We have been hearing a lot about the provisions in the recently passed Inflation Reduction Act that will help incentivize residents to move away from fossil fuels. However, did you know that the Inflation Reduction Act will also put money back into cleaning up our country’s worst toxic waste sites? The IRA reinstates an excise tax on petroleum and chemical manufacturers that had been used to fund the Superfund program since 1980 but which had lapsed in 1995. This is a piece of legislation that promises to keep giving. The article below was originally published on August 12, 2022.

Congress Passes Climate Deal, Reinstating ‘Polluter Pays’ Tax on Oil Industry

The tax will help clean up Superfund sites and protect American communities from toxic waste

By Emily Rogers
Zero Out Toxics, Advocate, PIRG

Congress passed the Inflation Reduction Act by a 220-207 vote. Among major climate and energy efficiency provisions, the bill includes an oil excise tax to fund Superfund toxic waste site cleanups nationwide. The bill also reinstates one of several “polluter pays” taxes that fund the Environmental Protection Agency’s (EPA) Superfund program yet was allowed to lapse 27 years ago. This program is responsible for cleaning up the country’s most hazardous waste sites. President Joe Biden is expected to sign the bill into law.

One in five Americans lives within three miles of a proposed or listed Superfund toxic waste site, potentially increasing their risk of cancer, heart and respiratory problems and other serious illnesses. To make matters worse, severe climate-induced natural disasters such as hurricanes threaten to flood Superfund sites and spread contamination into nearby communities.

When Congress established the Superfund in 1980, most of the program’s funding came from an excise tax on petroleum and chemical manufacturers. In 1995, Congress failed to pass legislation to renew the tax and the cost burden fell to taxpayers. Currently, there are 1,333 sites on the National Priorities List, which are located in nearly all 50 states. Of these sites, 78.5% have been on the list for more than 20 years.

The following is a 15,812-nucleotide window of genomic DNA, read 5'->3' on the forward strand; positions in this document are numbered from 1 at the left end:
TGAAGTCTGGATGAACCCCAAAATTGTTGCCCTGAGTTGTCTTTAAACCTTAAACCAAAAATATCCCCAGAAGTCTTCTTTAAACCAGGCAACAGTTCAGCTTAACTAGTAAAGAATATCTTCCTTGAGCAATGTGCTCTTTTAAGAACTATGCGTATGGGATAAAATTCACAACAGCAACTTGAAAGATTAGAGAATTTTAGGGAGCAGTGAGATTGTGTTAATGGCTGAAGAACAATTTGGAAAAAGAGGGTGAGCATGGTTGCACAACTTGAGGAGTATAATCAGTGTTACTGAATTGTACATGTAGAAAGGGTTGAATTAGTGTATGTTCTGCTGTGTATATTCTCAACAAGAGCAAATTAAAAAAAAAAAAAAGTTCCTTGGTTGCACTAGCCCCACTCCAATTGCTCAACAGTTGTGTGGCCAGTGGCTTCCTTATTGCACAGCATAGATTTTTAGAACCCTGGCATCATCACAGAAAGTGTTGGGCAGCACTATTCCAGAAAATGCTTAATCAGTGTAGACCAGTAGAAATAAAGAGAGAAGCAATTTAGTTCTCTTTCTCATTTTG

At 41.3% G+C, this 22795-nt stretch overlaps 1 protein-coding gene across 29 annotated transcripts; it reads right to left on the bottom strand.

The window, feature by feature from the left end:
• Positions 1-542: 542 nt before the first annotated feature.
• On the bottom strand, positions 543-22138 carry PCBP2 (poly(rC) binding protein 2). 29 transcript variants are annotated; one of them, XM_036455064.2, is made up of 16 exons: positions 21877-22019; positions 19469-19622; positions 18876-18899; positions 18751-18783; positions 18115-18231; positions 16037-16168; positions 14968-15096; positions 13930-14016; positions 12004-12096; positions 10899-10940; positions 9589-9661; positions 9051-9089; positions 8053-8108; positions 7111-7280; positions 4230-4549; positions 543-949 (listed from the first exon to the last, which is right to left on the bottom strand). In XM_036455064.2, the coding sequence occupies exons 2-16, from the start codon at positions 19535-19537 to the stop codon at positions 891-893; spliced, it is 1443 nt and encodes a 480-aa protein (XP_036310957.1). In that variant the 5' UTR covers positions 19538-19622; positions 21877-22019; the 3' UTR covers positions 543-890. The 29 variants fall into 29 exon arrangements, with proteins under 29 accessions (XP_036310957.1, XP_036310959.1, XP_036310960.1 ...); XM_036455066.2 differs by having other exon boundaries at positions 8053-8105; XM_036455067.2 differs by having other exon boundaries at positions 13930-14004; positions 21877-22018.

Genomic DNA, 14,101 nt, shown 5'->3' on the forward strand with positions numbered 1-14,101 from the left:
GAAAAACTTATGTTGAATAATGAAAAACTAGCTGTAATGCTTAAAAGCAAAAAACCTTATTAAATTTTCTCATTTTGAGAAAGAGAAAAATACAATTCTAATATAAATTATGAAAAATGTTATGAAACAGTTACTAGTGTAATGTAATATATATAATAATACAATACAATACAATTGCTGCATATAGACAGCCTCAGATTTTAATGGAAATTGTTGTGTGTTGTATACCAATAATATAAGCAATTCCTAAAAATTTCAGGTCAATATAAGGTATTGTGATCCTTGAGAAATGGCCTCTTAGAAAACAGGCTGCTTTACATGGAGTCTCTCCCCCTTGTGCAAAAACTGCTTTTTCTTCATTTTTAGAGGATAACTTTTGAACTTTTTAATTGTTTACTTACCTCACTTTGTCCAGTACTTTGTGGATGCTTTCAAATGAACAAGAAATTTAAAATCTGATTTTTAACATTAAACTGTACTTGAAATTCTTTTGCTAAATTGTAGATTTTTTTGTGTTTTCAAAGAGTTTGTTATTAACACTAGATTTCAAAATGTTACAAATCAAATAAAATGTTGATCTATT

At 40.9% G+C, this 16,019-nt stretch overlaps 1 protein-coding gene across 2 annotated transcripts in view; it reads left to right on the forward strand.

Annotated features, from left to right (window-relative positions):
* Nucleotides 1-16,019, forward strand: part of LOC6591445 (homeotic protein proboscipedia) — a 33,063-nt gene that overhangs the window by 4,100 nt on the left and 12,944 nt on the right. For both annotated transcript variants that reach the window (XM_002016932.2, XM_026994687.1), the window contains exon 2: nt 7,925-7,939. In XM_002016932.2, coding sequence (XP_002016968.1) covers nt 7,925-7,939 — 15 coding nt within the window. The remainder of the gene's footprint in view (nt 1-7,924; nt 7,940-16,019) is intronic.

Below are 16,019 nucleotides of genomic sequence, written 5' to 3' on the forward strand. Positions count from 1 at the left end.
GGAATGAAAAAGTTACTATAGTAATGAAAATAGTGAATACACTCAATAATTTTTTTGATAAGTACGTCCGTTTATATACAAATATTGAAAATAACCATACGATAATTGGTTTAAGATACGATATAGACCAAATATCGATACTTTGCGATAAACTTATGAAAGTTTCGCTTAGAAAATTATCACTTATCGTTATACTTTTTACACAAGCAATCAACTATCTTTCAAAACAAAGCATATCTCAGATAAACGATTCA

Since the “polluter pays” taxes lapsed in 1995, the Superfund program languished because it lacked funding. President Joe Biden’s bipartisan infrastructure package, signed into law last year, reauthorized the polluter pays tax on chemical companies. The reinstated tax on the oil industry, which contributes significantly to the pollution found at many Superfund sites, is an important part of fully funding the program.

U.S. PIRG Zero Out Toxics Advocate Emily Rogers issued the following statement:

“For too long, polluting companies have shirked their responsibility for cleaning up toxic waste, unfairly shifting the burden onto the American taxpayer. The bipartisan infrastructure law took a big step forward by reinstating the ‘polluter pays’ tax on chemical companies. Now, Congress has finished the job by reinstating the polluter pays tax on petroleum companies. Going forward, polluters, rather than American taxpayers, will be held increasingly responsible for funding the Superfund program and cleaning up their toxic messes. By fully funding the Superfund program through these taxes, we are ensuring that the EPA has the resources it needs to quickly and safely clean up the United States’ most hazardous and dangerous toxic waste sites. I thank the U.S. Senate and House for renewing our nation’s commitment to health and environmental safety over any industry’s bottom line.”